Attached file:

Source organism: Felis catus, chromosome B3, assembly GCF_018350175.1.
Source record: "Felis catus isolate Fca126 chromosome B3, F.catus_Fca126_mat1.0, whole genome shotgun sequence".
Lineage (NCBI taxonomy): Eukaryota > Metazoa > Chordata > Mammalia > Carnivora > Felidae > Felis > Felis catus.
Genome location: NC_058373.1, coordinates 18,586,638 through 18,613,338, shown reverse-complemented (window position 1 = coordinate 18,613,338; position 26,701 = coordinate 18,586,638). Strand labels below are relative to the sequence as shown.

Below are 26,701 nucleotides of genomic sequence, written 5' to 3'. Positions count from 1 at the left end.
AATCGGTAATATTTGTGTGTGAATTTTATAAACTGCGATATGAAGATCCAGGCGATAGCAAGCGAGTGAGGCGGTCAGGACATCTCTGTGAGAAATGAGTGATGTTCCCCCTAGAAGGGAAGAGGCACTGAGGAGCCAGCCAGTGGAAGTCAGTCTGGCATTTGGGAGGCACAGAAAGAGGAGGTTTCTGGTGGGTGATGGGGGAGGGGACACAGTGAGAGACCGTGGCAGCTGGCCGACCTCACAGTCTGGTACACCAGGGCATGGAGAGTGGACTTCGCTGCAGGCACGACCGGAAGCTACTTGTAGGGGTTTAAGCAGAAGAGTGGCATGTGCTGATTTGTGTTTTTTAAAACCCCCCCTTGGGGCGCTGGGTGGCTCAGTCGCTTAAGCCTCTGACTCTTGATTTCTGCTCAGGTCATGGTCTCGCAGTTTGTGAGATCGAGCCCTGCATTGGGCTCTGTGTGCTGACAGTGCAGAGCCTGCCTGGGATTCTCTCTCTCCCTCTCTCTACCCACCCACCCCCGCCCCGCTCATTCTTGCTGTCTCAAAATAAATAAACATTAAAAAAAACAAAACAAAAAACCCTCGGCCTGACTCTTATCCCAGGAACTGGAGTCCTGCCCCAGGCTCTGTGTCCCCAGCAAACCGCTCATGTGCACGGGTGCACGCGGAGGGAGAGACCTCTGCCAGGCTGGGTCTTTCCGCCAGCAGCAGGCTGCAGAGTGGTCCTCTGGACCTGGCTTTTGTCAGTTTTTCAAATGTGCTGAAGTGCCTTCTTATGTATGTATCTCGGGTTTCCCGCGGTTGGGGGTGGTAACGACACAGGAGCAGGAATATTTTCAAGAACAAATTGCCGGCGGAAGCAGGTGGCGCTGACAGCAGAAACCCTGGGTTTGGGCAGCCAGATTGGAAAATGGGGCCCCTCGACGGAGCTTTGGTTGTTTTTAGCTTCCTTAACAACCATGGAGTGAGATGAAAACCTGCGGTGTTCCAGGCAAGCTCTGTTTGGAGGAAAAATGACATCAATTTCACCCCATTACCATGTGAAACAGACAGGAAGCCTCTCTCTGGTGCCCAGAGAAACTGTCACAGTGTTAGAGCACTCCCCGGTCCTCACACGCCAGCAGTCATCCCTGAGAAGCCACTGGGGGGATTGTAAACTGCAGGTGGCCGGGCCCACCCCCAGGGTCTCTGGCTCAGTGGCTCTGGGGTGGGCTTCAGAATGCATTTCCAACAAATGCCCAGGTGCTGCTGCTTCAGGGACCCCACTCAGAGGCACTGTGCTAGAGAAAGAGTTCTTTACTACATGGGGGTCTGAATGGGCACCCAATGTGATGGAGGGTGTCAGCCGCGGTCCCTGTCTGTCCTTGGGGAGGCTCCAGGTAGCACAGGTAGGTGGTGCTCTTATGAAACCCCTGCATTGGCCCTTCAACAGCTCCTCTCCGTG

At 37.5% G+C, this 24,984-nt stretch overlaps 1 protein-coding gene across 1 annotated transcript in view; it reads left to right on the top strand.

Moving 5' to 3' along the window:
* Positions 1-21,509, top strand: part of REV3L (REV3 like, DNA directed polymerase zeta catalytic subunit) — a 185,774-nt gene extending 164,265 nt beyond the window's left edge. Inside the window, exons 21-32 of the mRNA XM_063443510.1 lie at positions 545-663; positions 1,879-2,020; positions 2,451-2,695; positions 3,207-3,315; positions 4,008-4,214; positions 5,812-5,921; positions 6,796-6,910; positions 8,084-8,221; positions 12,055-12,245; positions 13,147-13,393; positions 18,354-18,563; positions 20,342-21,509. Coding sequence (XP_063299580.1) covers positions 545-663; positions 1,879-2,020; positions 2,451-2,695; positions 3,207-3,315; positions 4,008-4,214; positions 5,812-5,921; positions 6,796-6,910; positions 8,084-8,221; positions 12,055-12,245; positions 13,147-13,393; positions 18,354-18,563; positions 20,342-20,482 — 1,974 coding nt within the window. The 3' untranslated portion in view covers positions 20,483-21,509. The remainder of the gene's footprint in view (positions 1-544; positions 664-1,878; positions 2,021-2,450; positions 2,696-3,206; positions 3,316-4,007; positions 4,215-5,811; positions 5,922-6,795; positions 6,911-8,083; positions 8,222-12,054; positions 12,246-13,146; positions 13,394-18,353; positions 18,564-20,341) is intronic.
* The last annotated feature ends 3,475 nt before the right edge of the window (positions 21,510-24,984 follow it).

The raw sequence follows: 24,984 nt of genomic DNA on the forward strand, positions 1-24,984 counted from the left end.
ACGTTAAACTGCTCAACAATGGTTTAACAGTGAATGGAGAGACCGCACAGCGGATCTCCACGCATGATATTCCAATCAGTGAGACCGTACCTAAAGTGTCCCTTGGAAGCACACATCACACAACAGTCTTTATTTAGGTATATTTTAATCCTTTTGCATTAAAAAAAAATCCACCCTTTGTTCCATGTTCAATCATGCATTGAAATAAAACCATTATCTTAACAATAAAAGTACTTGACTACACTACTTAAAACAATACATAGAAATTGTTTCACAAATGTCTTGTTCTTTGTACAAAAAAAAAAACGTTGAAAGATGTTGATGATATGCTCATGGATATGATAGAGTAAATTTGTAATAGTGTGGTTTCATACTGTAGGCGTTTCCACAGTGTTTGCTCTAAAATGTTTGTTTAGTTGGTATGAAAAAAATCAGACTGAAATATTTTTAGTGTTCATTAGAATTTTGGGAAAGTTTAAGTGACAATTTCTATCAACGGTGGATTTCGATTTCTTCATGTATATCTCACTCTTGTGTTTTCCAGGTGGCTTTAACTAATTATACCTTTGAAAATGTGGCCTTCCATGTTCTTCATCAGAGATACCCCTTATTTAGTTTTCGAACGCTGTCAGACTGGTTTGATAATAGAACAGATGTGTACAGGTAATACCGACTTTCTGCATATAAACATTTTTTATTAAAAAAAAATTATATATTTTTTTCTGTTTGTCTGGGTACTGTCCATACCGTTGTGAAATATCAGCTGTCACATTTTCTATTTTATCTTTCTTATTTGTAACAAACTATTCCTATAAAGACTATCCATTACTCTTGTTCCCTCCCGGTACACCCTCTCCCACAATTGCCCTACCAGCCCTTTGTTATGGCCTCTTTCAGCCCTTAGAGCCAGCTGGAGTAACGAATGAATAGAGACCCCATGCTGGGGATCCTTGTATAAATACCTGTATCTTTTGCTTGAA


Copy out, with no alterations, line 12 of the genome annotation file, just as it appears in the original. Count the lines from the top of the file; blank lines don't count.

ACGTTAAACTGCTCAACAATGGTTTAACAGTGAATGGAGAGACCGCACAGCGGATCTCCACGCATGATATTCCAATCAGTGAGACCGTACCTAAAGTGTCCCTTGGAAGCACACATCACACAACAGTCTTTATTTAGGTATATTTTAATCCTTTTGCATTAAAAAAAAATCCACCCTTTGTTCCATGTTCAATCATGCATTGAAATAAAACCATTATCTTAACAATAAAAGTACTTGACTACACTACTTAAAACAATACATAGAAATTGTTTCACAAATGTCTTGTTCTTTGTACAAAAAAAAAAACGTTGAAAGATGTTGATGATATGCTCATGGATATGATAGAGTAAATTTGTAATAGTGTGGTTTCATACTGTAGGCGTTTCCACAGTGTTTGCTCTAAAATGTTTGTTTAGTTGGTATGAAAAAAATCAGACTGAAATATTTTTAGTGTTCATTAGAATTTTGGGAAAGTTTAAGTGACAATTTCTATCAACGGTGGATTTCGATTTCTTCATGTATATCTCACTCTTGTGTTTTCCAGGTGGCTTTAACTAATTATACCTTTGAAAATGTGGCCTTCCATGTTCTTCATCAGAGATACCCCTTATTTAGTTTTCGAACGCTGTCAGACTGGTTTGATAATAGAACAGATGTGTACAGGTAATACCGACTTTCTGCATATAAACATTTTTTATTAAAAAAAAATTATATATTTTTTTCTGTTTGTCTGGGTACTGTCCATACCGTTGTGAAATATCAGCTGTCACATTTTCTATTTTATCTTTCTTATTTGTAACAAACTATTCCTATAAAGACTATCCATTACTCTTGTTCCCTCCCGGTACACCCTCTCCCACAATTGCCCTACCAGCCCTTTGTTATGGCCTCTTTCAGCCCTTAGAGCCAGCTGGAGTAACGAATGAATAGAGACCCCATGCTGGGGATCCTTGTATAAATACCTGTATCTTTTGCTTGAA